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United States Department of Agriculture

Agricultural Research Service

Title: Predicting Ponderosa Pine Needle Intake with Nirs and Fecal Samples

Authors
item Kronberg, Scott - SOUTH DAKOTA STATE UNIV
item Walker, John - TEXAS A&M UNIVERSITY
item Short, Robert

Submitted to: Journal of Animal Science Supplement
Publication Type: Proceedings
Publication Acceptance Date: July 1, 1998
Publication Date: N/A

Interpretive Summary: Evaluation of fecal samples with NIRS technology has good potential as a fast, inexpensive, and accurate method for estimating the amount of PN ingested by cattle.

Technical Abstract: Study of ingestion of Ponderosa pine (Pinus ponderosa) needles (PN) and other toxic plant materials by free-ranging ruminants is limited by a lack of rapid, inexpensive methods to estimate individual intake of the materials. We tested the potential for using near infrared reflectance spectroscopy (NIRS) of fecal samples as a means of estimating PN intake of cattle. Mature cows were divided into three groups (n=10/group) and fed a diet equal to 2% of their BW (DM basis) once daily. For each group, dried and ground PN were added to their diets at 0, 2, 4, 8, and 16% (DM basis) of the total diet (two cows/level of PN). Each group was fed a different basal diet, which was either ground alfalfa (Medicago sativa) hay, ground grass (mixed cool-season species) hay, or corn (Zea mays) silage. After 7 days of feeding these diets, fecal samples were collected on days 8 and 9. Dried and ground fecal material was scanned by a monochromator that collected spectra from 400 to 2500 nm at 2 nm intervals. This information was used to develop calibration equations and evaluate their performance. When spectra from fecal samples of all cattle were combined, the best composite set of wavelengths produced a prediction equation with an R**2 of .86 and a SE of calibration (SEC) of 2.9. When separate calibration equations were developed from feces of cattle on each basal diet, R**2 and SEC for the equations for alfalfa hay, corn silage, and grass hay were .89, 1.93; .95, 1.29; and .99, .61, respectively. Evaluation of fecal samples with NIR technology has good potential as a fast, inexpensive, and accurate method for estimating the amount of PN ingested by cattle.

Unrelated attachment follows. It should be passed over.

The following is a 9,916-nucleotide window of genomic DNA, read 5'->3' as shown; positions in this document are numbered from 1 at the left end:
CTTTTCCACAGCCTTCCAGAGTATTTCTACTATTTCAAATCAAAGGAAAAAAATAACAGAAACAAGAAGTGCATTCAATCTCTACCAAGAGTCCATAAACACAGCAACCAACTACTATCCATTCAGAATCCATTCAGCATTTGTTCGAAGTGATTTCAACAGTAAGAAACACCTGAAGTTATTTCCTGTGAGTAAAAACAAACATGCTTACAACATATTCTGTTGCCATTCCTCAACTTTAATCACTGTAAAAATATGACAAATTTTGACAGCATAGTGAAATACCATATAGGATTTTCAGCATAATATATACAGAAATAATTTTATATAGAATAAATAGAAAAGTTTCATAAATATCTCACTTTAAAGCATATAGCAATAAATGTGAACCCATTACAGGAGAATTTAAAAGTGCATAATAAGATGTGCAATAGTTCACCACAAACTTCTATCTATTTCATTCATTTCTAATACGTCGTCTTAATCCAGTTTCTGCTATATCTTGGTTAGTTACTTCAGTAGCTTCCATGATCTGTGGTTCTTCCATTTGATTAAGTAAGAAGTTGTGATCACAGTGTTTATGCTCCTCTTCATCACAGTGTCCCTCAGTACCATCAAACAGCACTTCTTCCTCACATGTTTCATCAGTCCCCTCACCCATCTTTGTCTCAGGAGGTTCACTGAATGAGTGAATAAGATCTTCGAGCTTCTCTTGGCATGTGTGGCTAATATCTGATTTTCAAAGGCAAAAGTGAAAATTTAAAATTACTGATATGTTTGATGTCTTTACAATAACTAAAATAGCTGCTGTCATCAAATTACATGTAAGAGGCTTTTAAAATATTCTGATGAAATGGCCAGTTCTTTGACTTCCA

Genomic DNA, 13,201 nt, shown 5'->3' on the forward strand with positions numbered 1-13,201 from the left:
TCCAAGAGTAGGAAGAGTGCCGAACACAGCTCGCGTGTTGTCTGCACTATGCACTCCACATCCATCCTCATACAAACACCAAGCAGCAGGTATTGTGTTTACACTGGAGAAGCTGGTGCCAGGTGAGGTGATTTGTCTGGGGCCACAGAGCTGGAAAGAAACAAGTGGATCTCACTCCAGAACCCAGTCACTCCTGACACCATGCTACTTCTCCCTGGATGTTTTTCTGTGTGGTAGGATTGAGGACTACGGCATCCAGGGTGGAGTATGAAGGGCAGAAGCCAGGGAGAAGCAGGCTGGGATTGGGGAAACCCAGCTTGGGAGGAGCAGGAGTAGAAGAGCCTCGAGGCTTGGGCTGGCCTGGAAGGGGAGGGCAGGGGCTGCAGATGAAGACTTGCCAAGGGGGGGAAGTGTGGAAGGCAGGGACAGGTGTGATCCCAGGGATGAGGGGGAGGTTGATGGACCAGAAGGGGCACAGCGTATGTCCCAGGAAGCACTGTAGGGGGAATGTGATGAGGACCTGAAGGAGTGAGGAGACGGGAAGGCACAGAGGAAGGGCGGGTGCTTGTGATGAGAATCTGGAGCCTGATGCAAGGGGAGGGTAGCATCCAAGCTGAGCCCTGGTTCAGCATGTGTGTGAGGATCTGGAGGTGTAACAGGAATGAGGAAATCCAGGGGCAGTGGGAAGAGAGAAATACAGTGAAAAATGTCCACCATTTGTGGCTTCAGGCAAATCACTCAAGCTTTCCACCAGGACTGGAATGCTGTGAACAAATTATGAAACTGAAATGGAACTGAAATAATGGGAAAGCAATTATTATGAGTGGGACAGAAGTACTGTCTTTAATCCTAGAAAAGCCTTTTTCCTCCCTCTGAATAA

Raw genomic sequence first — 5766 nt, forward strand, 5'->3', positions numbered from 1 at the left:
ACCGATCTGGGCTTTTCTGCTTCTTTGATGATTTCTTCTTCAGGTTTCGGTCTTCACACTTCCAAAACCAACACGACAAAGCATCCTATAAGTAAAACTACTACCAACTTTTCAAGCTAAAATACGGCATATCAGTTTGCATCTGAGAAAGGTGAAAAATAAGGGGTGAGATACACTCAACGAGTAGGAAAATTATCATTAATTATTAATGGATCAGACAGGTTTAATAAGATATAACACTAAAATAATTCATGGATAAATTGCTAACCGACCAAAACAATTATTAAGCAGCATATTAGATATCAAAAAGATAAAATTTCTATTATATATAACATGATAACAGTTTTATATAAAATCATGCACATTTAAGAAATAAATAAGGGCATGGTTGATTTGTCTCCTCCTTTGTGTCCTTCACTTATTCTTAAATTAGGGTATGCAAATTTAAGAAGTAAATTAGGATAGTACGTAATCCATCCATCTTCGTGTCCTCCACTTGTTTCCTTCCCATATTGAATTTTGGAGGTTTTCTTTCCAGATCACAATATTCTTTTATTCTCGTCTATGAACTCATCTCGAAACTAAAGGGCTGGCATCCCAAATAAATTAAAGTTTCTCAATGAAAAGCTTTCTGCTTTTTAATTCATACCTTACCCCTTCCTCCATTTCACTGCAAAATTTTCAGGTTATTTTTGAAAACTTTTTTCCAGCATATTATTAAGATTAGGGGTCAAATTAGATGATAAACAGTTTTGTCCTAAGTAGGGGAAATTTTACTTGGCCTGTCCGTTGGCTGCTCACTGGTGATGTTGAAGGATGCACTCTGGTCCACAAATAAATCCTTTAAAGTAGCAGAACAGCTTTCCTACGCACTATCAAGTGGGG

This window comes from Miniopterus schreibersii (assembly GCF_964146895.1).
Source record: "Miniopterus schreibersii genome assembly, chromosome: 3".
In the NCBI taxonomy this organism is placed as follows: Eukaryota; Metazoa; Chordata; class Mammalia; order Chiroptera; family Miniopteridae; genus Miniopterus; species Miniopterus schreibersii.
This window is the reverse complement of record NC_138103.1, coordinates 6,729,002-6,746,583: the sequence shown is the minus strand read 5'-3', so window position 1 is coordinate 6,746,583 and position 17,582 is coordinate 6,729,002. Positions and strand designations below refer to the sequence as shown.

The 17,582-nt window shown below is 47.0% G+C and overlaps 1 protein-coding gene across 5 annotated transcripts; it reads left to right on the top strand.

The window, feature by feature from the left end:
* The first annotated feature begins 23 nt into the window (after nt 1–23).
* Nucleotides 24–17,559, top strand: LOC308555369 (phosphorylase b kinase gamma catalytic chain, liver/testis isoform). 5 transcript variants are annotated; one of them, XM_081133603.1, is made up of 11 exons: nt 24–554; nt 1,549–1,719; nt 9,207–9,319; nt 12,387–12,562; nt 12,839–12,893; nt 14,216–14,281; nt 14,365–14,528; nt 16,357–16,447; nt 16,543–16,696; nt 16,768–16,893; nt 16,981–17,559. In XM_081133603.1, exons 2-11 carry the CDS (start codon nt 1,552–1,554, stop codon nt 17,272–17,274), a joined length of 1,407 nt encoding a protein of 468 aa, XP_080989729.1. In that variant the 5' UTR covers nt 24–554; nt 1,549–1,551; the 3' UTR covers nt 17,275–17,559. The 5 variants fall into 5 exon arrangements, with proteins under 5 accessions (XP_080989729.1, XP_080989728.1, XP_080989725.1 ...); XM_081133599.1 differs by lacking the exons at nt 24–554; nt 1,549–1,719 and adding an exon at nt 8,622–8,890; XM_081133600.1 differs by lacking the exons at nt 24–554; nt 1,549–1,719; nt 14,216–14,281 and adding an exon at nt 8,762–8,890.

Last Modified: 11/26/2014
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